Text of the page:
And with the Maharashtra government highlighting infrastructure as the sector which could attract the most investment in the next two years, things are likely to improve.

As part of the state government’s Mumbai Next initiative to transform the country’s financial capital into a global financial and entertainment center, the Mumbai Metropolitan Region (MMR) is set for an infrastructure overhaul, including a new airport – the first phase of which is slated for completion in 2019. Complementing this will be the Navi Mumbai Airport Influenced Notifield Area (NAINA), a planned 600 square kilometer ‘smart city’ surrounding the airport. An 800 kilometer super expressway between Nagpur and Mumbai is also in the pipeline, which according to Mr Fadnavis will “change the face of Maharashtra” by bringing together all four parts of the state.

What’s more, Maharasthra plans to establish a further 22 ‘smart cities’ around the state, connected by a trans-harbor sea link, a 32km coastal road, and a 108km metro network. To power the entire new infrastructure, the state is in the stages of developing an additional capacity of 15,000 megawatts from renewable energy sources.

Alongside the proposed 22 smart cities – which are part of an urban renewal and retrofitting program by the Government of India to develop 100 sustainable cities in total – Mr Fadnavis announced at a Microsoft event in Mumbai last November that Maharashtra will create a number of ‘smart villages’ during 2016 in partnership with the US-based company. “We are looking to integrate ICT into healthcare, education, energy and other areas. We want to empower people and we will look for support from Microsoft to enable digitization of processes,” he said.

On top of this announcement, Microsoft India Chairman Bhaskar Pramanik officially launched Microsoft’s Commercial Cloud Services from its two centers in Pune and Mumbai in December 2015. “The Microsoft Cloud in India will transform the way computing is done in the country. It will empower governments, businesses and users, and offer enough computing power that will support their existing workloads,” said Mr Pramanik, emphasizing that the company had chosen Maharashtra because of its “better availability of infrastructure, ease of doing business, high bandwidth and highest customers.”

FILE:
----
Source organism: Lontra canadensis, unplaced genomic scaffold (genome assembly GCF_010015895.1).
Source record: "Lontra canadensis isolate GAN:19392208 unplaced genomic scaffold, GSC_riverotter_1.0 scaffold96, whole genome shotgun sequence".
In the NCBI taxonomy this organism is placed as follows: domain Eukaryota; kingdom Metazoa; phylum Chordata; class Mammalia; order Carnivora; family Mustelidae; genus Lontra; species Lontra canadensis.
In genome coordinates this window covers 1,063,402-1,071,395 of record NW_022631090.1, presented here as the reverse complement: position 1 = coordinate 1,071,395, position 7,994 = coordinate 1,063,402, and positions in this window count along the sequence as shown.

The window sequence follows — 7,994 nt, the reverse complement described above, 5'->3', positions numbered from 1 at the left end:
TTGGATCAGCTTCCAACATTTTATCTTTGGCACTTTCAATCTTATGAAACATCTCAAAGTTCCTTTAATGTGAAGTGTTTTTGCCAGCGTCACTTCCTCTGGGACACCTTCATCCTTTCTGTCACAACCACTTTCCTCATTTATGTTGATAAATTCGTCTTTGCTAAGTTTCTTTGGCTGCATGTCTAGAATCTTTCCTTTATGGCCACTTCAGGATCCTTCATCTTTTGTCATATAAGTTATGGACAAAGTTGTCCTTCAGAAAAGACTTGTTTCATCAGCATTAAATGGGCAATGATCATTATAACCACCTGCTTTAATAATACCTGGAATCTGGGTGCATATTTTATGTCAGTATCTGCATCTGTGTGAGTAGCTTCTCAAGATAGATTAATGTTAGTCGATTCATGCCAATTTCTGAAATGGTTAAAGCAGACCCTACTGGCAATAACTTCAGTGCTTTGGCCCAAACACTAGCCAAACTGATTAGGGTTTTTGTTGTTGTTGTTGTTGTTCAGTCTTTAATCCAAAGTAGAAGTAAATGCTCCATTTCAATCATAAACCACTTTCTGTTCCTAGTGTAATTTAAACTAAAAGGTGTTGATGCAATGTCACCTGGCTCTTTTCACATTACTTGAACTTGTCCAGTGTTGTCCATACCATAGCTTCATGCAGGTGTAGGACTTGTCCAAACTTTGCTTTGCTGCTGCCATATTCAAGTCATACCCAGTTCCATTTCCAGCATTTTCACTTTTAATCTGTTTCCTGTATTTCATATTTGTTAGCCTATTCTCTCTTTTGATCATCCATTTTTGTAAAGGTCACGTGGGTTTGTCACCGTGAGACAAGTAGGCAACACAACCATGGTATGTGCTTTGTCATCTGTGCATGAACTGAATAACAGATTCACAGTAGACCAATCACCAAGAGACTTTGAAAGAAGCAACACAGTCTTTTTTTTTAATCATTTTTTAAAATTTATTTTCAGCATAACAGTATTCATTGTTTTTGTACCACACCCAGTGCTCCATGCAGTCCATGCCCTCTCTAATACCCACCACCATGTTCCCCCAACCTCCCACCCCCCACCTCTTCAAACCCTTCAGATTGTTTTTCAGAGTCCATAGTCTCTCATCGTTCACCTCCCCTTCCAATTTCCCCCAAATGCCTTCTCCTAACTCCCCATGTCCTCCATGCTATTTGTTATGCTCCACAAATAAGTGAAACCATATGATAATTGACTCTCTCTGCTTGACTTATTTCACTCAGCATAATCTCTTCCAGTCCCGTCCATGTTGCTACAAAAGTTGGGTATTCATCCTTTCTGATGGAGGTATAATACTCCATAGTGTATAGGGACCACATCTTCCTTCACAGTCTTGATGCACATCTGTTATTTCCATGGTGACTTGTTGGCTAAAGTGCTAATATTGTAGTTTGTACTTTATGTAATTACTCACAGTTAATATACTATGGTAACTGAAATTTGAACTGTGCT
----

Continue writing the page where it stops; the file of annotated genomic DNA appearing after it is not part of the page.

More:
Indeed it is such advantages created by the state government that will continue to see firms, from giant multinationals to homegrown start-ups, choose Maharashtra for their investments.

The electronics sector is one industry in particular that Mr Desai believes will be crucial for Maharashtra’s future. “India imports almost all of its electronics, almost similar to crude oil imports,” he explains. “Our Indian youngsters are masters in software development and management, but in the case of hardware, we are at almost zero. It is therefore our wish to start manufacturing within the state and we have made the necessary preparations.”

Mr Fadnavis goes as far to say that due to the state’s “educationally well developed and qualified human resources” Maharashtra has potential to become a “new Taiwan or a new Korea in electronics.”

In order to realize such a scenario, as well as reach its capacity in a whole range of identified sectors, the Maharashtra government’s recently launched its Make in Maharashtra initiative. Established on the sidelines of the nationwide Make in India program, the initiative’s objective is to continue creating a business friendly atmosphere in Maharashtra by increasing ease of doing business.

The state government attributed the investment assurances of almost $11 billion that it received in 2015 to the success of its Make in Maharashtra campaign. Furthermore, at the Make in India week held in February in Mumbai, Maharashtra signed a total of 2,594 Memorandums of Understanding worth Rs7.94 lakh crore in diverse sectors, including manufacturing, agro-industry, textiles, energy, infrastructure, retail, tourism and real estate. All these projects together hold the potential to generate employment for nearly 3 million people, and perhaps most importantly include significant investment in the poorer Maharashtra regions of Vidarbha and Marathwada.

With most of Maharastra’s industrial growth centered on the west of the state (Marathwada, for instance, receives only 2% of the state’s FDI as indicated by its Statutory Development Board), there exists a vast regional imbalance in Maharastra. According to Mr Fadnavis, investment in the state’s more underdeveloped areas will go a long way to achieving more inclusive growth.

“I think this is the biggest challenge, not only for us, but also for India as a whole. All our policies and schemes are aimed at inclusiveness, and only through inclusion can we have sustainable development,” he says. “Investments flowing to the regions of Vidarbha and Marathwada are thanks to our endeavor to tap global and domestic investments beyond the golden triangle of Mumbai-Pune-Nashik. These untapped regions, which have opened up, will automatically develop and attract greater investments ahead. Maharashtra has always remained the gateway of India, and the economic growth of Maharashtra as a whole will contribute to national growth.”